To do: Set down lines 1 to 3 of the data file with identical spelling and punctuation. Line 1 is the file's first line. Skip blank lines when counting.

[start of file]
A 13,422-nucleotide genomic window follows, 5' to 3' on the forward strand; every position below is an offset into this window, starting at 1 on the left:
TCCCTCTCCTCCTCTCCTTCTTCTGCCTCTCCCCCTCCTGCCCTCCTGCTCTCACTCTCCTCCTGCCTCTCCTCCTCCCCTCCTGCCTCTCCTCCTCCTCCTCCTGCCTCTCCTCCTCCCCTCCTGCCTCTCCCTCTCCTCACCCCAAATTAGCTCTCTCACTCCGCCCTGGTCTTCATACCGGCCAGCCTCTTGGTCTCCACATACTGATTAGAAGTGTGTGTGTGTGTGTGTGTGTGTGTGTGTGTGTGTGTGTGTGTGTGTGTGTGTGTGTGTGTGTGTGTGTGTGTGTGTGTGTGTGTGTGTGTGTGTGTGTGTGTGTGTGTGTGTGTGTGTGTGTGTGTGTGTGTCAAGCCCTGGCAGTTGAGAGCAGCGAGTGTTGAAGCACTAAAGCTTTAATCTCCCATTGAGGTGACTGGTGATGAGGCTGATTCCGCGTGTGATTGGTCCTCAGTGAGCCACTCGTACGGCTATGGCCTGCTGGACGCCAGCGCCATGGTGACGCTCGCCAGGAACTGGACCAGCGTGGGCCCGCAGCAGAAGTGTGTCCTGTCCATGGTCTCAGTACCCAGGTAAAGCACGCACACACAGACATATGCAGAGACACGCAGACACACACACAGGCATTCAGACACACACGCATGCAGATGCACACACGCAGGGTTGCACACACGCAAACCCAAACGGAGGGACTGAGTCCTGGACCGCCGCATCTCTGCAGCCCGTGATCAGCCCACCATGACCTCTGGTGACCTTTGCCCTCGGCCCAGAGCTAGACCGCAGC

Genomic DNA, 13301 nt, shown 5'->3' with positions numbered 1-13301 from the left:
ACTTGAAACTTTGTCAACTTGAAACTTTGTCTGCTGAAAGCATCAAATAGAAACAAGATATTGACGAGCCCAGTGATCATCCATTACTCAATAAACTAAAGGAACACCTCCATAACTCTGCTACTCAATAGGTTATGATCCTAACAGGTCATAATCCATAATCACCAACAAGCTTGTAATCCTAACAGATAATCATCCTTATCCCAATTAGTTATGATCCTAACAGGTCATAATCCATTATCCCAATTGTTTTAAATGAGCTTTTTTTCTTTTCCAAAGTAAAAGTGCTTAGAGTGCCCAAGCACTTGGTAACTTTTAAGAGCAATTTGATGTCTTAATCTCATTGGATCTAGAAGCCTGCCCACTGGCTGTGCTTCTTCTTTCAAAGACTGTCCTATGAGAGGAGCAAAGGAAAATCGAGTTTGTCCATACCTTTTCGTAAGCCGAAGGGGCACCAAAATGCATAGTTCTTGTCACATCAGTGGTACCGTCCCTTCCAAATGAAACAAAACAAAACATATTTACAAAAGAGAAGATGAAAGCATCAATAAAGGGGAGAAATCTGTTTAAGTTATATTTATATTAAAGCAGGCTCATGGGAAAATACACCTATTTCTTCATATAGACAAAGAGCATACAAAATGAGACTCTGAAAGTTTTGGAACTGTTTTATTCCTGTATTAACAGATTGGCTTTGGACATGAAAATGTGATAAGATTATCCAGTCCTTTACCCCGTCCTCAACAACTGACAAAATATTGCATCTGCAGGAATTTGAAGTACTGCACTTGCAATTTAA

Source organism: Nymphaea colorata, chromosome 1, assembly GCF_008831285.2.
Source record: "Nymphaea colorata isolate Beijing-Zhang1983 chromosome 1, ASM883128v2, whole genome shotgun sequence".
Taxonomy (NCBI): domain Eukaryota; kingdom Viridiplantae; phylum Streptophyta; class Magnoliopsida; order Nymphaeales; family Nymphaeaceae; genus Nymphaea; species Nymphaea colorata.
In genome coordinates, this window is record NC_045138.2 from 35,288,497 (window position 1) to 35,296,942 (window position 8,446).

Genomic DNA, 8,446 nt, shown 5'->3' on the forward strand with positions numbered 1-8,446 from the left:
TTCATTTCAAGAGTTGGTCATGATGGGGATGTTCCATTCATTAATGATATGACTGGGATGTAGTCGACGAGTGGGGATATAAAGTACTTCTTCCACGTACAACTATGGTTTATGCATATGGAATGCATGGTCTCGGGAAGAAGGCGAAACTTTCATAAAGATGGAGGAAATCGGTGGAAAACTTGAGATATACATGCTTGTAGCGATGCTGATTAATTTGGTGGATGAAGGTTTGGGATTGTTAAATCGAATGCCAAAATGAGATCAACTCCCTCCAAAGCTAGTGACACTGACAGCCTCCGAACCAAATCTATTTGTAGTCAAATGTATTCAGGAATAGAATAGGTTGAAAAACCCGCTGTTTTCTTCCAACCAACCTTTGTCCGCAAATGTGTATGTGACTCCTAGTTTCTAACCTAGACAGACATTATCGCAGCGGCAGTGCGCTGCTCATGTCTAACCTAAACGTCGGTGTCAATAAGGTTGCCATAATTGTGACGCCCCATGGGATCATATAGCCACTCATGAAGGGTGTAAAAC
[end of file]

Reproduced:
A 13,422-nucleotide genomic window follows, 5' to 3' on the forward strand; every position below is an offset into this window, starting at 1 on the left:
TCCCTCTCCTCCTCTCCTTCTTCTGCCTCTCCCCCTCCTGCCCTCCTGCTCTCACTCTCCTCCTGCCTCTCCTCCTCCCCTCCTGCCTCTCCTCCTCCTCCTCCTGCCTCTCCTCCTCCCCTCCTGCCTCTCCCTCTCCTCACCCCAAATTAGCTCTCTCACTCCGCCCTGGTCTTCATACCGGCCAGCCTCTTGGTCTCCACATACTGATTAGAAGTGTGTGTGTGTGTGTGTGTGTGTGTGTGTGTGTGTGTGTGTGTGTGTGTGTGTGTGTGTGTGTGTGTGTGTGTGTGTGTGTGTGTGTGTGTGTGTGTGTGTGTGTGTGTGTGTGTGTGTGTGTGTGTGTGTGTCAAGCCCTGGCAGTTGAGAGCAGCGAGTGTTGAAGCACTAAAGCTTTAATCTCCCATTGAGGTGACTGGTGATGAGGCTGATTCCGCGTGTGATTGGTCCTCAGTGAGCCACTCGTACGGCTATGGCCTGCTGGACGCCAGCGCCATGGTGACGCTCGCCAGGAACTGGACCAGCGTGGGCCCGCAGCAGAAGTGTGTCCTGTCCATGGTCTCAGTACCCAGGTAAAGCACGCACACACAGACATATGCAGAGACACGCAGACACACACACAGGCATTCAGACACACACGCATGCAGATGCACACACGCAGGGTTGCACACACGCAAACCCAAACGGAGGGACTGAGTCCTGGACCGCCGCATCTCTGCAGCCCGTGATCAGCCCACCATGACCTCTGGTGACCTTTGCCCTCGGCCCAGAGCTAGACCGCAGC

Genomic DNA, 13301 nt, shown 5'->3' with positions numbered 1-13301 from the left: